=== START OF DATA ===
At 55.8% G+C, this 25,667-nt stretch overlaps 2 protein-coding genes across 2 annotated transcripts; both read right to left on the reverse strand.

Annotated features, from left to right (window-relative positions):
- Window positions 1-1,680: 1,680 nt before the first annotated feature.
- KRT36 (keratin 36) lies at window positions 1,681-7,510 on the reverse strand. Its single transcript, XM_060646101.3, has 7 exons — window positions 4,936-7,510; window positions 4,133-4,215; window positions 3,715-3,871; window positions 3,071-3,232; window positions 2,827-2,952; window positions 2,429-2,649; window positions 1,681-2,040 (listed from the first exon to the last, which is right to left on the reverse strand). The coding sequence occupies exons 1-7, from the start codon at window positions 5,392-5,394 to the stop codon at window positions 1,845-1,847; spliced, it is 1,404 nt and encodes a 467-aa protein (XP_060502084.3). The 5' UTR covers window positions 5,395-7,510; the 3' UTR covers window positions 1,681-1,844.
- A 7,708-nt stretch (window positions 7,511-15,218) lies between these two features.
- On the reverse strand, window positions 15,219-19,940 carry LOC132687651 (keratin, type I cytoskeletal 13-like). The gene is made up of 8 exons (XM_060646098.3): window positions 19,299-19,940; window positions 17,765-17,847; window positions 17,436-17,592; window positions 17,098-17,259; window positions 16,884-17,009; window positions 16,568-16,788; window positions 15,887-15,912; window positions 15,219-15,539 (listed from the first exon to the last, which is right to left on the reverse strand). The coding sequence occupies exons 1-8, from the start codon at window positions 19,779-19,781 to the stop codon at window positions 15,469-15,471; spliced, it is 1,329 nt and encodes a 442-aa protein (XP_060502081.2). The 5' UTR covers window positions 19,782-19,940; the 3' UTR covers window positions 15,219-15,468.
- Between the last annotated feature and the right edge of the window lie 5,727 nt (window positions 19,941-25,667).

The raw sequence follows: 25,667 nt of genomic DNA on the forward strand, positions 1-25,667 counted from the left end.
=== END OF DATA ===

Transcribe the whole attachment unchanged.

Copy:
At 55.8% G+C, this 25,667-nt stretch overlaps 2 protein-coding genes across 2 annotated transcripts; both read right to left on the reverse strand.

Annotated features, from left to right (window-relative positions):
- Window positions 1-1,680: 1,680 nt before the first annotated feature.
- KRT36 (keratin 36) lies at window positions 1,681-7,510 on the reverse strand. Its single transcript, XM_060646101.3, has 7 exons — window positions 4,936-7,510; window positions 4,133-4,215; window positions 3,715-3,871; window positions 3,071-3,232; window positions 2,827-2,952; window positions 2,429-2,649; window positions 1,681-2,040 (listed from the first exon to the last, which is right to left on the reverse strand). The coding sequence occupies exons 1-7, from the start codon at window positions 5,392-5,394 to the stop codon at window positions 1,845-1,847; spliced, it is 1,404 nt and encodes a 467-aa protein (XP_060502084.3). The 5' UTR covers window positions 5,395-7,510; the 3' UTR covers window positions 1,681-1,844.
- A 7,708-nt stretch (window positions 7,511-15,218) lies between these two features.
- On the reverse strand, window positions 15,219-19,940 carry LOC132687651 (keratin, type I cytoskeletal 13-like). The gene is made up of 8 exons (XM_060646098.3): window positions 19,299-19,940; window positions 17,765-17,847; window positions 17,436-17,592; window positions 17,098-17,259; window positions 16,884-17,009; window positions 16,568-16,788; window positions 15,887-15,912; window positions 15,219-15,539 (listed from the first exon to the last, which is right to left on the reverse strand). The coding sequence occupies exons 1-8, from the start codon at window positions 19,779-19,781 to the stop codon at window positions 15,469-15,471; spliced, it is 1,329 nt and encodes a 442-aa protein (XP_060502081.2). The 5' UTR covers window positions 19,782-19,940; the 3' UTR covers window positions 15,219-15,468.
- Between the last annotated feature and the right edge of the window lie 5,727 nt (window positions 19,941-25,667).

The raw sequence follows: 25,667 nt of genomic DNA on the forward strand, positions 1-25,667 counted from the left end.